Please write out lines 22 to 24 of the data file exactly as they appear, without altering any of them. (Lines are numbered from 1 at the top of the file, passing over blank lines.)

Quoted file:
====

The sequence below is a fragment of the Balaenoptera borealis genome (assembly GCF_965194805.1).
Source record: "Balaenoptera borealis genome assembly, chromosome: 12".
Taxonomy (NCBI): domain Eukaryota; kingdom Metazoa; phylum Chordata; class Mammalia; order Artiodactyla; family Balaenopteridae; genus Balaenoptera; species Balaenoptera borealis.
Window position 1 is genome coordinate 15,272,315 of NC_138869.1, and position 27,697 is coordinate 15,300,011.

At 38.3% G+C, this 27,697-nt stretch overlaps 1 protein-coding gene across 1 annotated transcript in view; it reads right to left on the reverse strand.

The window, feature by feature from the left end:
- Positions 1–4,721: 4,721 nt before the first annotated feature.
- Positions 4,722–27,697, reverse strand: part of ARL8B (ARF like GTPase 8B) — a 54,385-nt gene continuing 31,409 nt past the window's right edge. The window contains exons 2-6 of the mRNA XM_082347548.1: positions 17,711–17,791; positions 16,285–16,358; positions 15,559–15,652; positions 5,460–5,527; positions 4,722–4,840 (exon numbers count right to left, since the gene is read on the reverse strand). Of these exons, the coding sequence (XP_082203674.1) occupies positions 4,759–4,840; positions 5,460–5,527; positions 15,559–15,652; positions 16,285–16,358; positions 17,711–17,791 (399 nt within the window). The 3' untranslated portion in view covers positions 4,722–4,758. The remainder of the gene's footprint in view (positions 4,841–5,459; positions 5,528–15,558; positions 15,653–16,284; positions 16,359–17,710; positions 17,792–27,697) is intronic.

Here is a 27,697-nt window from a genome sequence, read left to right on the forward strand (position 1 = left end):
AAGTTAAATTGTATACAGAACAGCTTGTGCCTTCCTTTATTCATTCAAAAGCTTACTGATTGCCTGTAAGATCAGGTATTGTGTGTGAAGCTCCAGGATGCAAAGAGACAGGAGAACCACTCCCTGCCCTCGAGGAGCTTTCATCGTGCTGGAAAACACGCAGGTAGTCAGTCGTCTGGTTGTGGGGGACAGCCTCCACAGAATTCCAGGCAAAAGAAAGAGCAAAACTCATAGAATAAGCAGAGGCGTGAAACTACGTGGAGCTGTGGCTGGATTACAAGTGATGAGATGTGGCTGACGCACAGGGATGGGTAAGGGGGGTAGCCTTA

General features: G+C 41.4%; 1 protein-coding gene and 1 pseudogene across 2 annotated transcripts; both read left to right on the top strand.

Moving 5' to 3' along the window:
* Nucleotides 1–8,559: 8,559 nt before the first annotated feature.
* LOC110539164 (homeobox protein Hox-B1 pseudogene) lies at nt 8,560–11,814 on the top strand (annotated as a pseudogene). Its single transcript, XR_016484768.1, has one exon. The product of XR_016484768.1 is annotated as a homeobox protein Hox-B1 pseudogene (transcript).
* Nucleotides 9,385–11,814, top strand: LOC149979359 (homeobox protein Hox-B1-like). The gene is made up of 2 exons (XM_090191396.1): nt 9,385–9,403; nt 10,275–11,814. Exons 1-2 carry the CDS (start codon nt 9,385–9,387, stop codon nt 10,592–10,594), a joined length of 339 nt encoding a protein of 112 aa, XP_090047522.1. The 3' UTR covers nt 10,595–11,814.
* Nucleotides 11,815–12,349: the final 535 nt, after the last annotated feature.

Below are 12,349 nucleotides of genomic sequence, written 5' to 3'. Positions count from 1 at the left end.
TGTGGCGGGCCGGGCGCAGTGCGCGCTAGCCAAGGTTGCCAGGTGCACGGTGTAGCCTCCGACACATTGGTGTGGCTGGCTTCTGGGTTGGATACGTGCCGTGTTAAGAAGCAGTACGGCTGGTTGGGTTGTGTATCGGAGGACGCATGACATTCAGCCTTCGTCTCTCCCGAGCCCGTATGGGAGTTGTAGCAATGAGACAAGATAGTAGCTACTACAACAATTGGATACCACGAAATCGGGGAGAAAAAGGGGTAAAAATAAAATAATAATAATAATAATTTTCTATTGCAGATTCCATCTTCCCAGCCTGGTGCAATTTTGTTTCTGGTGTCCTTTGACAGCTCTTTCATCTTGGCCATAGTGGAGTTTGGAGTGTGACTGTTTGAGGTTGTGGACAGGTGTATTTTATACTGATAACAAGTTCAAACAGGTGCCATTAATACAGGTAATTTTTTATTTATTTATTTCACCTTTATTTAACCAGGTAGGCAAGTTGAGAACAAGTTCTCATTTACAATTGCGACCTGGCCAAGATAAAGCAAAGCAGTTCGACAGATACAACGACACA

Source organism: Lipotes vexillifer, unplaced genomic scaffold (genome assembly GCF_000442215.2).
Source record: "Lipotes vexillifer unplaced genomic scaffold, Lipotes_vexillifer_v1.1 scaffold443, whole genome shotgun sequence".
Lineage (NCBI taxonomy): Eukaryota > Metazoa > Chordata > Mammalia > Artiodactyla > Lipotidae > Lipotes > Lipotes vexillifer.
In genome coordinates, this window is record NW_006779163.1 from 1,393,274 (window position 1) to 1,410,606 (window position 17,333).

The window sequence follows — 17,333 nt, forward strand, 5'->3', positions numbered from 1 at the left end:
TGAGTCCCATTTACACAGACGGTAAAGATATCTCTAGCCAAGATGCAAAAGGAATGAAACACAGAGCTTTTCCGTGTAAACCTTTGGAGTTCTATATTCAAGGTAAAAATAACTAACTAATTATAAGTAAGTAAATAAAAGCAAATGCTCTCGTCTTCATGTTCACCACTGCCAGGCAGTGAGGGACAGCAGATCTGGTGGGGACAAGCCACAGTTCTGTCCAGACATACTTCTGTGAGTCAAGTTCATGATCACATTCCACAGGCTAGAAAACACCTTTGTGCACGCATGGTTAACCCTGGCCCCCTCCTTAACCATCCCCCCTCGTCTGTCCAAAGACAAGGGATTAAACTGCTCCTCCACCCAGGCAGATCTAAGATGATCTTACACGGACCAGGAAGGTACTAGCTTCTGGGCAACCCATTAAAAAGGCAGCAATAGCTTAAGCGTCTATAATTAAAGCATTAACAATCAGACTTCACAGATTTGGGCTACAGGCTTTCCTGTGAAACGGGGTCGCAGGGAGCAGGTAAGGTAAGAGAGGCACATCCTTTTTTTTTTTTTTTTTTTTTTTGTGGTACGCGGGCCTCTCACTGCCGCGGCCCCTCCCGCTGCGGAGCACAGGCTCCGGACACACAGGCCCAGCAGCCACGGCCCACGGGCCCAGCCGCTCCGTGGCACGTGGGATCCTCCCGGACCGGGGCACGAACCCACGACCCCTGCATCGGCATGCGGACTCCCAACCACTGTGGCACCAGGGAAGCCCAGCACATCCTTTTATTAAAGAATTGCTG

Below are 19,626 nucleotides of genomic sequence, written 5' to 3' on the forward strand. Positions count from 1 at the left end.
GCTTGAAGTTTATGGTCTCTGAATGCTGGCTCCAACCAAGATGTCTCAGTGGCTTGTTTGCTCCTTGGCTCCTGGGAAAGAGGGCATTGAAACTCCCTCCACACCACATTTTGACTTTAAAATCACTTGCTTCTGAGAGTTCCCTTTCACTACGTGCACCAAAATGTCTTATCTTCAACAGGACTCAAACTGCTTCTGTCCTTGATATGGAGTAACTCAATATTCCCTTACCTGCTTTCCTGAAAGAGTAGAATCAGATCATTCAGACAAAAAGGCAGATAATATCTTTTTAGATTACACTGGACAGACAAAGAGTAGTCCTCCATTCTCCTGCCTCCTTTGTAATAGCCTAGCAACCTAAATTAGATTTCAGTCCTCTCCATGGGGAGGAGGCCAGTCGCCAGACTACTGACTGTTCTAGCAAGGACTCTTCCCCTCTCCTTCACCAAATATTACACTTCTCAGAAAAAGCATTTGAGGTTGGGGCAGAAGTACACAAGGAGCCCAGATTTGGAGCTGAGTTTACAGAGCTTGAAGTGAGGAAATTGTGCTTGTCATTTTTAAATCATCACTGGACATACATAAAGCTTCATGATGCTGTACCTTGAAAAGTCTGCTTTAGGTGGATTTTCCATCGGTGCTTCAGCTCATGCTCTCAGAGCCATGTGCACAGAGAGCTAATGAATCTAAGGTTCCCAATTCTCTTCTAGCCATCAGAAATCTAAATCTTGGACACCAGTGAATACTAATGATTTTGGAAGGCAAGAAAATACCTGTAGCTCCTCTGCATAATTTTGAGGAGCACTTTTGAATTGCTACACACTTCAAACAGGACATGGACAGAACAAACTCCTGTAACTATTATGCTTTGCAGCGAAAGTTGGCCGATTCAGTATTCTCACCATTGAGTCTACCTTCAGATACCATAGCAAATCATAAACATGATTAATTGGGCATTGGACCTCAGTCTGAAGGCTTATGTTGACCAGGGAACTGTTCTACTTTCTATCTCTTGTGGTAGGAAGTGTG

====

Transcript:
In genome coordinates, this window is record NW_006779163.1 from 1,393,274 (window position 1) to 1,410,606 (window position 17,333).

The window sequence follows — 17,333 nt, forward strand, 5'->3', positions numbered from 1 at the left end:
TGAGTCCCATTTACACAGACGGTAAAGATATCTCTAGCCAAGATGCAAAAGGAATGAAACACAGAGCTTTTCCGTGTAAACCTTTGGAGTTCTATATTCAAGGTAAAAATAACTAACTAATTATAAGTAAGTAAATAAAAGCAAATGCTCTCGTCTTCATGTTCACCACTGCCAGGCAGTGAGGGACAGCAGATCTGGTGGGGACAAGCCACAGTTCTGTCCAGACATACTTCTGTGAGTCAAGTTCATGATCACATTCCACAGGCTAGAAAACACCTTTGTGCACGCATGGTTAACCCTGGCCCCCTCCTTAACCATCCCCCCTCGTCTGTCCAAAGACAAGGGATTAAACTGCTCCTCCACCCAGGCAGATCTAAGATGATCTTACACGGACCAGGAAGGTACTAGCTTCTGGGCAACCCATTAAAAAGGCAGCAATAGCTTAAGCGTCTATAATTAAAGCATTAACAATCAGACTTCACAGATTTGGGCTACAGGCTTTCCTGTGAAACGGGGTCGCAGGGAGCAGGTAAGGTAAGAGAGGCACATCCTTTTTTTTTTTTTTTTTTTTTTTGTGGTACGCGGGCCTCTCACTGCCGCGGCCCCTCCCGCTGCGGAGCACAGGCTCCGGACACACAGGCCCAGCAGCCACGGCCCACGGGCCCAGCCGCTCCGTGGCACGTGGGATCCTCCCGGACCGGGGCACGAACCCACGACCCCTGCATCGGCATGCGGACTCCCAACCACTGTGGCACCAGGGAAGCCCAGCACATCCTTTTATTAAAGAATTGCTG